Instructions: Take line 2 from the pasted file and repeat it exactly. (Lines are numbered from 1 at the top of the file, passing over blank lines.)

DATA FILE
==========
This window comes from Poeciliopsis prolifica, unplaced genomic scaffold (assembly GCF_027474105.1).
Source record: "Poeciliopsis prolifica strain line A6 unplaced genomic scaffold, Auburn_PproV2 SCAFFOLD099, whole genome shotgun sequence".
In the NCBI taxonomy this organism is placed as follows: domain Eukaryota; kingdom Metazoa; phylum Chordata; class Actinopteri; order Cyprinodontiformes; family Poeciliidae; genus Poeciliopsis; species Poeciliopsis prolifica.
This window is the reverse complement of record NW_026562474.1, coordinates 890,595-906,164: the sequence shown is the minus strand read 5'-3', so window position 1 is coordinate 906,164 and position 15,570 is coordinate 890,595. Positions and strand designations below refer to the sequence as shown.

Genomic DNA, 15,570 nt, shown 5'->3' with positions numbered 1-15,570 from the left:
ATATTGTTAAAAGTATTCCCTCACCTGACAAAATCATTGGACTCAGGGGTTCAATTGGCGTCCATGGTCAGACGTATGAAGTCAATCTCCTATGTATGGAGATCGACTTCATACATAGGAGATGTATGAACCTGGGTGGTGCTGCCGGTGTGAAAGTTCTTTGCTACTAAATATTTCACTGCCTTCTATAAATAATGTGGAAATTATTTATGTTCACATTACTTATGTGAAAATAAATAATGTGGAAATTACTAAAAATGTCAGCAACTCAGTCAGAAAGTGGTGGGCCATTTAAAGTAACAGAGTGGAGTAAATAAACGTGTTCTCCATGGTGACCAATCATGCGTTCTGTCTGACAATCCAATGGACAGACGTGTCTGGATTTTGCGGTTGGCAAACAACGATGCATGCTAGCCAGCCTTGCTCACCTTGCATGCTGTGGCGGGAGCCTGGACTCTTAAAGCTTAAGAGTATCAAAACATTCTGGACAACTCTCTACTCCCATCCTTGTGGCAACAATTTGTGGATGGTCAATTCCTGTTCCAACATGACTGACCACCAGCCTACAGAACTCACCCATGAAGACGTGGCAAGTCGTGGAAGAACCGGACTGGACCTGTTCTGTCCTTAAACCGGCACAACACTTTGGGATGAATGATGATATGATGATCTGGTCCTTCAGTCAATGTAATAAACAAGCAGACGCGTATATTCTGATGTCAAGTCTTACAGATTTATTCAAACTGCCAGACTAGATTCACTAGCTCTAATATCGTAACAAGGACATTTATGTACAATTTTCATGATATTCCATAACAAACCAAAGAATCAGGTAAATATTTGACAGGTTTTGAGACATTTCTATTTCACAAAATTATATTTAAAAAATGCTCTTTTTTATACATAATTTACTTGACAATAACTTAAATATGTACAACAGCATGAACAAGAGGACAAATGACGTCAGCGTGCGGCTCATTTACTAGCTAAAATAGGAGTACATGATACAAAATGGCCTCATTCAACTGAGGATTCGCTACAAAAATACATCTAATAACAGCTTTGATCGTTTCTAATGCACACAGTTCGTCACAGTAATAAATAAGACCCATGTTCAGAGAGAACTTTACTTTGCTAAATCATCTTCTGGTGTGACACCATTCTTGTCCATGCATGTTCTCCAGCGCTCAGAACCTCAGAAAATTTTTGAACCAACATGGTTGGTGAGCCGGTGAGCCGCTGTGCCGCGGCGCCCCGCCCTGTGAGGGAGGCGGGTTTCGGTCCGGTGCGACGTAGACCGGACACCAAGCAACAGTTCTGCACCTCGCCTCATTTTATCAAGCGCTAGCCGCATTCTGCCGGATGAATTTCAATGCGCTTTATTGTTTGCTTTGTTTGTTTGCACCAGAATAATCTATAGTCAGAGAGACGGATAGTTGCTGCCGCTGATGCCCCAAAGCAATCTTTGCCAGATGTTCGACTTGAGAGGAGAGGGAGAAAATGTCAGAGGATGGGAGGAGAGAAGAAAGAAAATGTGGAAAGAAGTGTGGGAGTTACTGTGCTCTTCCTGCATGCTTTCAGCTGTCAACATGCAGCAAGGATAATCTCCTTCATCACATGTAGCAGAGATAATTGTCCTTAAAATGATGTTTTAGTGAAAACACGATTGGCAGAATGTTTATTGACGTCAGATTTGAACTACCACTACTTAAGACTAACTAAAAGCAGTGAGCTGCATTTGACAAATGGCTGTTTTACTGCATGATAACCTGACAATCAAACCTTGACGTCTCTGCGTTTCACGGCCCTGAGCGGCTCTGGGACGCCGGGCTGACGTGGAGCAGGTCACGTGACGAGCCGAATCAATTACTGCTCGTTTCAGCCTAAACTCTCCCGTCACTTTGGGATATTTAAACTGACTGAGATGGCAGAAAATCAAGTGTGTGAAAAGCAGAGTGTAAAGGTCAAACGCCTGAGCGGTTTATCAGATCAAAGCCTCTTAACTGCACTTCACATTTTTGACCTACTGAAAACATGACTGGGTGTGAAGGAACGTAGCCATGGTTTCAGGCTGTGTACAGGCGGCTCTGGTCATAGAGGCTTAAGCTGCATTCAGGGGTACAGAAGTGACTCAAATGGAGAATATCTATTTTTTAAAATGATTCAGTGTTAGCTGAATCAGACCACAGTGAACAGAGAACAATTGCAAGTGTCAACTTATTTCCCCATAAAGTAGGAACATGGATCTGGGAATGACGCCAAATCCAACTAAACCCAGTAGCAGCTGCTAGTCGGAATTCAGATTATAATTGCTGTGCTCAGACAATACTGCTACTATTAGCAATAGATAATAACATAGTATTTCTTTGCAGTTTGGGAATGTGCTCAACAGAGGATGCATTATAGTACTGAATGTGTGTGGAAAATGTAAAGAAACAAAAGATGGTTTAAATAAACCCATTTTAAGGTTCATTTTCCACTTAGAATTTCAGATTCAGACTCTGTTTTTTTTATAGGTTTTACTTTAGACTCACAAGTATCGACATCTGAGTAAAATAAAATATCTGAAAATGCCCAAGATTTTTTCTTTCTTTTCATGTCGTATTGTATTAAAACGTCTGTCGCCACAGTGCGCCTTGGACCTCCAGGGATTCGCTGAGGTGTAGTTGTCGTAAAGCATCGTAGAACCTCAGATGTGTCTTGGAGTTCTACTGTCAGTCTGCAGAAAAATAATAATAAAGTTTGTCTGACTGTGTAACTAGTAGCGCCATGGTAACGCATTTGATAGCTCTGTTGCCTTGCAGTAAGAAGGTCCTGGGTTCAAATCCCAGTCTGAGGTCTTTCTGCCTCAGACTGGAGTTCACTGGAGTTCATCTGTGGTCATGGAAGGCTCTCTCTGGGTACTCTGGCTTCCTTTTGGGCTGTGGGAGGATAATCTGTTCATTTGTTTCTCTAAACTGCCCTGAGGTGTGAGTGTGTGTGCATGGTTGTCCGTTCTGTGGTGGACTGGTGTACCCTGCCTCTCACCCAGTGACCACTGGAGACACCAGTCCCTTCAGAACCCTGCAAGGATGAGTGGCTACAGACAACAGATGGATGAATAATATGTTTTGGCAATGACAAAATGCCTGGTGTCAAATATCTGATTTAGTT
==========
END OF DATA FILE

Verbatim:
Source record: "Poeciliopsis prolifica strain line A6 unplaced genomic scaffold, Auburn_PproV2 SCAFFOLD099, whole genome shotgun sequence".